Children should not be in Family Court in RI unless requested by the Judge. If the judge wants to interview your child about visitation or custody, he or she will request that you to bring your kids to Court. Younger children, infants and toddlers often cry or make noise in the Courtroom, disrupting the proceedings. Teenagers are very problematic as they want to get involved in the dispute. If you are involved in a Rhode Island child custody battle in Providence Family Court you should retain a top RI child custody lawyer.
Don’t bring your kids to Family Court
Older children can be traumatized by attendance in Court, since they are now in the middle of a dispute between their parents. On one occasion, I was negotiating custodial issues in Providence Family Court, when a 15 year old child of the parties ran up to me and started arguing with me. This put me in an uncomfortable situation.
- Should you bring your child to Court?
- Should you bring your kids to Court?
It is generally a bad idea to get you kids involved in your domestic feud. You should tell them as little information as possible. There also may be a restraining order preventing you from discussing the case with your children or making negative or disparaging remarks about the other parent. Also, do not introduce your child to your paramour while you are still married. You should not get third party boyfriends and girlfriend involved in your separation process in RI. This may be harmful to your child and could lead to a no contact order.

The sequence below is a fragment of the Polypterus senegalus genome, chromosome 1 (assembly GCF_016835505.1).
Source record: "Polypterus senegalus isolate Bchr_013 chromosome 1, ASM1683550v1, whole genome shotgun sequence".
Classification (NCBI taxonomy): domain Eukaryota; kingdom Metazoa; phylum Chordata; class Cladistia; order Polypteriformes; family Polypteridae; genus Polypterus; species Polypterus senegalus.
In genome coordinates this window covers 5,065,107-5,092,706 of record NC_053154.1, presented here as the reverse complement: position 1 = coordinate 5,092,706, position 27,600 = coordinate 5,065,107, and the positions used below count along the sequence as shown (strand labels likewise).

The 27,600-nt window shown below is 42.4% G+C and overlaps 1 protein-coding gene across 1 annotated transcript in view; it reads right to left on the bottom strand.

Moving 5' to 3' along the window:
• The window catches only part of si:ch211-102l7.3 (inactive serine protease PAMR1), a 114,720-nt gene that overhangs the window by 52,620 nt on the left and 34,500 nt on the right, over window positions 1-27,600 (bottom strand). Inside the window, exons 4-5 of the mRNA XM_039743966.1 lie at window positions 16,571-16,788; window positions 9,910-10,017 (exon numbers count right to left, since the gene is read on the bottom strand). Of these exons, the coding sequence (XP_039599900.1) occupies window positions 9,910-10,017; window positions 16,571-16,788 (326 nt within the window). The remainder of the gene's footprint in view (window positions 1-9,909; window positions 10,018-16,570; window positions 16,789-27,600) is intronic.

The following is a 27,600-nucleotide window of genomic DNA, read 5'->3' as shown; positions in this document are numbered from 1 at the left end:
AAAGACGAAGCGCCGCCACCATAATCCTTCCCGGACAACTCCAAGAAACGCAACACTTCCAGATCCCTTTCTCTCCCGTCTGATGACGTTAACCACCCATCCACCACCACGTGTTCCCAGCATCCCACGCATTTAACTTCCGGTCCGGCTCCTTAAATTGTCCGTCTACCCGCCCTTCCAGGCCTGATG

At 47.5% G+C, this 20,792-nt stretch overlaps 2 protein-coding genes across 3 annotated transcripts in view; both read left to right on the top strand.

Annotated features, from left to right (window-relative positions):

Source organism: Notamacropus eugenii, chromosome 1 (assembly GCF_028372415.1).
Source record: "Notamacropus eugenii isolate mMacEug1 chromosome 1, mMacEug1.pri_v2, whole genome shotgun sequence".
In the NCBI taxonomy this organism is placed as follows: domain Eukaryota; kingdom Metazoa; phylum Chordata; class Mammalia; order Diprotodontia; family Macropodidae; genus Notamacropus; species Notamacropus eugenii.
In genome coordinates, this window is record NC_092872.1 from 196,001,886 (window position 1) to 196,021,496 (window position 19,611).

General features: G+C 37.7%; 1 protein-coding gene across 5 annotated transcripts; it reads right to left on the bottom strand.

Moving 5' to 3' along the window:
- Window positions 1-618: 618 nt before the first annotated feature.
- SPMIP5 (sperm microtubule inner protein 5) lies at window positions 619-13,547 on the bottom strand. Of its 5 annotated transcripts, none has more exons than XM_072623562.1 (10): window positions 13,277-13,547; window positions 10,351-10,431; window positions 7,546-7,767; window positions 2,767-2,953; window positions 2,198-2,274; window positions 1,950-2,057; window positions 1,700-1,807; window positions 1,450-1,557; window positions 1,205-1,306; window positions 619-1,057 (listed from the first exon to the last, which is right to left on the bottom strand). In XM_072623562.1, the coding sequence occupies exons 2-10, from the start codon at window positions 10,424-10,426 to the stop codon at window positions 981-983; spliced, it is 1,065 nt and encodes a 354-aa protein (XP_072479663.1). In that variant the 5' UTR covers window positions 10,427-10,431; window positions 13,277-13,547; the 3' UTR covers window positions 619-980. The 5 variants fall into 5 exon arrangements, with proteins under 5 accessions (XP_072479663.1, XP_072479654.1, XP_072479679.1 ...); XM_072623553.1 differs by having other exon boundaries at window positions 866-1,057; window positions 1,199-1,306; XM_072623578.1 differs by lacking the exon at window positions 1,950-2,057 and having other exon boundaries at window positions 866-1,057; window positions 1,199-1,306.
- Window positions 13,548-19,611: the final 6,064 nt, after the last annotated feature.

Arguments against children interviewed by Family Court Judge
“Arguments against children becoming involved in the process in any way include concerns that children lack the ability to assimilate relevant information about the family justice process and may not understand what they are being asked. There are other particular concerns about judicial interviews. For example, children may be manipulated by parents into providing inaccurate information. Another concern is that children may experience guilt, pressure, or retribution from parents, either before or after a meeting with a judge. If judges are not adequately trained in interviewing children, they may not reliably explore children’s views or feelings. Some suggest that as a result of pressure from parents or poor judicial interview techniques, children may be “traumatized” by the experience. These concerns may be heightened to the extent that judges hearing family law cases are not always specialist family law judges. Lawyers and judges also express concern that allowing a judge to interview a child, especially in the absence of parents or their counsel, derogates from the traditional judicial role and may violate the rights of parents.” Children’s voices in family court: Guidelines for judges meeting children Nicholas Bala, * Rachel Birnbaum, ** Francine Cyr, *** & Denise McColley **** Family Law Quarterly, Fall 2013, 47, 379-396 http://www.cookcountycourt.org/Portals/0/Domestic%20Relations%20Division/Seminar%20Materials/9.16.15.seminar.pdf
Article by Rhode Island Child Custody Lawyer David Slepkow, 401-437-1100.